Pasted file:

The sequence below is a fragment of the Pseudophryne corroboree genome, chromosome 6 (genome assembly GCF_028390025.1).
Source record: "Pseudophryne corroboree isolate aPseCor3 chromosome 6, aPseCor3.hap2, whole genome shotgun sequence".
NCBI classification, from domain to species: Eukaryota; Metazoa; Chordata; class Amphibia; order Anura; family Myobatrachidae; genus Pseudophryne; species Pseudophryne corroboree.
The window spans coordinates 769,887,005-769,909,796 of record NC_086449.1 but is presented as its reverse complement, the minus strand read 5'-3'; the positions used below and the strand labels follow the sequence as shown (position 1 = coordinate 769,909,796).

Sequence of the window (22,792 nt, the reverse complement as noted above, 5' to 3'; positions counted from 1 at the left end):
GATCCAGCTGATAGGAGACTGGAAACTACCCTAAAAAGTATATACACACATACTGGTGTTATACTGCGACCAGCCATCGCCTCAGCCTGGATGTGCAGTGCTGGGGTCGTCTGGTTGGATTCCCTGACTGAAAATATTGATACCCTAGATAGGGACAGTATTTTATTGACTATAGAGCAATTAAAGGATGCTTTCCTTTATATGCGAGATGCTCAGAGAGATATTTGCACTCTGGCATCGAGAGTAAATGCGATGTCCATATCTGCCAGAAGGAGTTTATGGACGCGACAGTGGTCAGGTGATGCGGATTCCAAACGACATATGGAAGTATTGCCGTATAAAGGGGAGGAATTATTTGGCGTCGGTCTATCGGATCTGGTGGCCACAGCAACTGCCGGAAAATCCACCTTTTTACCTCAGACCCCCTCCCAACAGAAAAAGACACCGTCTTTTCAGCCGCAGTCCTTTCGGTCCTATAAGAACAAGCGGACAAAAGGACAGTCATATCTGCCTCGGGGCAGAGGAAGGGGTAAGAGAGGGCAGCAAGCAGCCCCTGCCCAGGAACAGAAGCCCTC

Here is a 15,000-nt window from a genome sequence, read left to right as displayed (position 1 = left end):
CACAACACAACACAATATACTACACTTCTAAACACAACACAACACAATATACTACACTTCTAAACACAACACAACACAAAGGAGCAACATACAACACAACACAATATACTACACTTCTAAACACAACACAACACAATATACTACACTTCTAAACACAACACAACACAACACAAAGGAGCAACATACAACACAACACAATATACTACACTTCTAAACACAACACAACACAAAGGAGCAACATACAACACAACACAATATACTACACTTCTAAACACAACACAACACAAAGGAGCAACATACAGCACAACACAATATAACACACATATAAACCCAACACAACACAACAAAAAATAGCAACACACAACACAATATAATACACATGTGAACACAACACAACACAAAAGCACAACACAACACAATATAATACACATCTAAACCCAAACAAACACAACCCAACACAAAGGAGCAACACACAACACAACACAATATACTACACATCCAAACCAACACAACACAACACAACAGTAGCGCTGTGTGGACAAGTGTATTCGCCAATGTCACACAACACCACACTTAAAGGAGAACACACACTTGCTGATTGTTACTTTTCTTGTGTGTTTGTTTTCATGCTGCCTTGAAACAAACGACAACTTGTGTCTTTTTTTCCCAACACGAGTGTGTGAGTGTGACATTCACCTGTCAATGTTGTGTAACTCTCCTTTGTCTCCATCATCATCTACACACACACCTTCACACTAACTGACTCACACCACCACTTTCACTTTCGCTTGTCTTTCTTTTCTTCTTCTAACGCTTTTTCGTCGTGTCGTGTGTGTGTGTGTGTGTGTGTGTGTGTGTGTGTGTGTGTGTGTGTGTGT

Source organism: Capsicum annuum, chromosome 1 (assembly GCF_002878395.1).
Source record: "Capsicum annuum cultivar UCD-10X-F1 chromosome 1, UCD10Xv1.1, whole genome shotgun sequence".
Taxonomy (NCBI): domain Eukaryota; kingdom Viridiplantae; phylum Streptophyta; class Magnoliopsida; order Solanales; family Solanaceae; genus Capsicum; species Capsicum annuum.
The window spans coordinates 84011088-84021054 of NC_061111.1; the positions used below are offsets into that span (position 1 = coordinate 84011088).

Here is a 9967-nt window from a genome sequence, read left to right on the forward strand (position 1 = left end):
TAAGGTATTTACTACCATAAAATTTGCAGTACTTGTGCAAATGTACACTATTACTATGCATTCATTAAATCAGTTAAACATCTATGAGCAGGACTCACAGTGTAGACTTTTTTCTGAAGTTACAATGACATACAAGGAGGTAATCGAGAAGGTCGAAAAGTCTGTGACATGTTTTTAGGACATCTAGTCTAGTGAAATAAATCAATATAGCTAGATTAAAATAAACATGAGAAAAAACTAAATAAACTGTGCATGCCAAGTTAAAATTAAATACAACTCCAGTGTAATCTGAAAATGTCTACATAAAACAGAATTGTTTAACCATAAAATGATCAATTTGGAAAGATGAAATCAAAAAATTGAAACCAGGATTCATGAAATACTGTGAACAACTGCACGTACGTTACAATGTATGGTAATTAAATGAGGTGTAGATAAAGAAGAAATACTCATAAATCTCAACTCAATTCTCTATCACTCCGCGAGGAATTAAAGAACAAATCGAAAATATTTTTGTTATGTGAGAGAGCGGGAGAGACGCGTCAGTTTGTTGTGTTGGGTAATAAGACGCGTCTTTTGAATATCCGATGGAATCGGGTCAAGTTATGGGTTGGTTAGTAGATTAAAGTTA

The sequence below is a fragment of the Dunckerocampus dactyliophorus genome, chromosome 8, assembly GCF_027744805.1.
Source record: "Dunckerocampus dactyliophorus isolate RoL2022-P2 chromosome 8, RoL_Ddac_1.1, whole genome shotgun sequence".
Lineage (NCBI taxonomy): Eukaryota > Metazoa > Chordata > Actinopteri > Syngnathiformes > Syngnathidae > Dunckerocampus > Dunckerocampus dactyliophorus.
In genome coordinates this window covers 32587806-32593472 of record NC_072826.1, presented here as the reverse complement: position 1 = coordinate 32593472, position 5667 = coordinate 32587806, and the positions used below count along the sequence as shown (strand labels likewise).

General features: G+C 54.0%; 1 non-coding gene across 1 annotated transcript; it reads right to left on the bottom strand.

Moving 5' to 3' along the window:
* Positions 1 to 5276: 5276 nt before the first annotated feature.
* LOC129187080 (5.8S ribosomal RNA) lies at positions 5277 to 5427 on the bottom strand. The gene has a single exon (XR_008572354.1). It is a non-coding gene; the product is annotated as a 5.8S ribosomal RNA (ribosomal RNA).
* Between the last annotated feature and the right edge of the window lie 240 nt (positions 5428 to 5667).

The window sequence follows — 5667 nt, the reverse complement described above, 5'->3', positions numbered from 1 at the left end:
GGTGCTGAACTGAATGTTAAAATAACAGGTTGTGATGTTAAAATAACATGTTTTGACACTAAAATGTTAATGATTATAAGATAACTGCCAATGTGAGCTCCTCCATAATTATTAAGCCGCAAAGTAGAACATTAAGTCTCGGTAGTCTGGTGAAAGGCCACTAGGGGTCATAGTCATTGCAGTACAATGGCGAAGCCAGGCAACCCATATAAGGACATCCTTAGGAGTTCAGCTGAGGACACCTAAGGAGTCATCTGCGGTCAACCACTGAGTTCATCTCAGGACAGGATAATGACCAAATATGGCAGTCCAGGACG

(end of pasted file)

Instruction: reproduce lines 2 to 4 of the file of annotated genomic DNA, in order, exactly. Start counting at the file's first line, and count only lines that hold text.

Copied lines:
Source record: "Pseudophryne corroboree isolate aPseCor3 chromosome 6, aPseCor3.hap2, whole genome shotgun sequence".
NCBI classification, from domain to species: Eukaryota; Metazoa; Chordata; class Amphibia; order Anura; family Myobatrachidae; genus Pseudophryne; species Pseudophryne corroboree.
The window spans coordinates 769,887,005-769,909,796 of record NC_086449.1 but is presented as its reverse complement, the minus strand read 5'-3'; the positions used below and the strand labels follow the sequence as shown (position 1 = coordinate 769,909,796).